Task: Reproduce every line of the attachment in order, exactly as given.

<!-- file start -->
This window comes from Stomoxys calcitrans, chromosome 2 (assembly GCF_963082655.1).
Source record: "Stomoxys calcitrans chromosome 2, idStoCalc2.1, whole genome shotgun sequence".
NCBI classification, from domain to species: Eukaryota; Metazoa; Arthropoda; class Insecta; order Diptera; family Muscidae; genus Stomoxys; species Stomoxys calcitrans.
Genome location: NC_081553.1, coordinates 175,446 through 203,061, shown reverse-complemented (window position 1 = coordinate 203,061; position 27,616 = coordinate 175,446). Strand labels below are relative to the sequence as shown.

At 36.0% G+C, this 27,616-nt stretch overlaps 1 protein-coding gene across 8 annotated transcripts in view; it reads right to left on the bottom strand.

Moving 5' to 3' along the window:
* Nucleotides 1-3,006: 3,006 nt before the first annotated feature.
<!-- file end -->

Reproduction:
This window comes from Stomoxys calcitrans, chromosome 2 (assembly GCF_963082655.1).
Source record: "Stomoxys calcitrans chromosome 2, idStoCalc2.1, whole genome shotgun sequence".
NCBI classification, from domain to species: Eukaryota; Metazoa; Arthropoda; class Insecta; order Diptera; family Muscidae; genus Stomoxys; species Stomoxys calcitrans.
Genome location: NC_081553.1, coordinates 175,446 through 203,061, shown reverse-complemented (window position 1 = coordinate 203,061; position 27,616 = coordinate 175,446). Strand labels below are relative to the sequence as shown.

At 36.0% G+C, this 27,616-nt stretch overlaps 1 protein-coding gene across 8 annotated transcripts in view; it reads right to left on the bottom strand.

Moving 5' to 3' along the window:
* Nucleotides 1-3,006: 3,006 nt before the first annotated feature.